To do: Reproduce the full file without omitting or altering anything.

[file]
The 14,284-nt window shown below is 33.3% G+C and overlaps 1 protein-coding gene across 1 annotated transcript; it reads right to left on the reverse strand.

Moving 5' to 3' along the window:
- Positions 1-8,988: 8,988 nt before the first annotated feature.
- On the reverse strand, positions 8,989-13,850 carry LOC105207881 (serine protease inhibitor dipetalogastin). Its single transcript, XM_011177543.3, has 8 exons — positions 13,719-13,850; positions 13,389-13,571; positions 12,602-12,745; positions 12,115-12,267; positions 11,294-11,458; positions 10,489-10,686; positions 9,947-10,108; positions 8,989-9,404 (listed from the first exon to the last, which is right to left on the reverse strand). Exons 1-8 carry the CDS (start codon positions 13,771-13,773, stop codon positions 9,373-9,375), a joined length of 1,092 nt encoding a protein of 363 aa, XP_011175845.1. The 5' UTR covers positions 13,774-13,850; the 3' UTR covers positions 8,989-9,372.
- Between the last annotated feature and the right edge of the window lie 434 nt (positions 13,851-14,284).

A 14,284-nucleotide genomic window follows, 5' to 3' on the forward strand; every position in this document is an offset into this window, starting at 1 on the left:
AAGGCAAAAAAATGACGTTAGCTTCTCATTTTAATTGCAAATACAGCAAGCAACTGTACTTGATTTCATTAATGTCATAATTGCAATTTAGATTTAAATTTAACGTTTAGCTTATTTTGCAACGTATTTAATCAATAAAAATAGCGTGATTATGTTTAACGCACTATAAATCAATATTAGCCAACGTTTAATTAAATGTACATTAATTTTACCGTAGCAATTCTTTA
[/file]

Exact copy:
The 14,284-nt window shown below is 33.3% G+C and overlaps 1 protein-coding gene across 1 annotated transcript; it reads right to left on the reverse strand.

Moving 5' to 3' along the window:
- Positions 1-8,988: 8,988 nt before the first annotated feature.
- On the reverse strand, positions 8,989-13,850 carry LOC105207881 (serine protease inhibitor dipetalogastin). Its single transcript, XM_011177543.3, has 8 exons — positions 13,719-13,850; positions 13,389-13,571; positions 12,602-12,745; positions 12,115-12,267; positions 11,294-11,458; positions 10,489-10,686; positions 9,947-10,108; positions 8,989-9,404 (listed from the first exon to the last, which is right to left on the reverse strand). Exons 1-8 carry the CDS (start codon positions 13,771-13,773, stop codon positions 9,373-9,375), a joined length of 1,092 nt encoding a protein of 363 aa, XP_011175845.1. The 5' UTR covers positions 13,774-13,850; the 3' UTR covers positions 8,989-9,372.
- Between the last annotated feature and the right edge of the window lie 434 nt (positions 13,851-14,284).

A 14,284-nucleotide genomic window follows, 5' to 3' on the forward strand; every position in this document is an offset into this window, starting at 1 on the left:
AAGGCAAAAAAATGACGTTAGCTTCTCATTTTAATTGCAAATACAGCAAGCAACTGTACTTGATTTCATTAATGTCATAATTGCAATTTAGATTTAAATTTAACGTTTAGCTTATTTTGCAACGTATTTAATCAATAAAAATAGCGTGATTATGTTTAACGCACTATAAATCAATATTAGCCAACGTTTAATTAAATGTACATTAATTTTACCGTAGCAATTCTTTA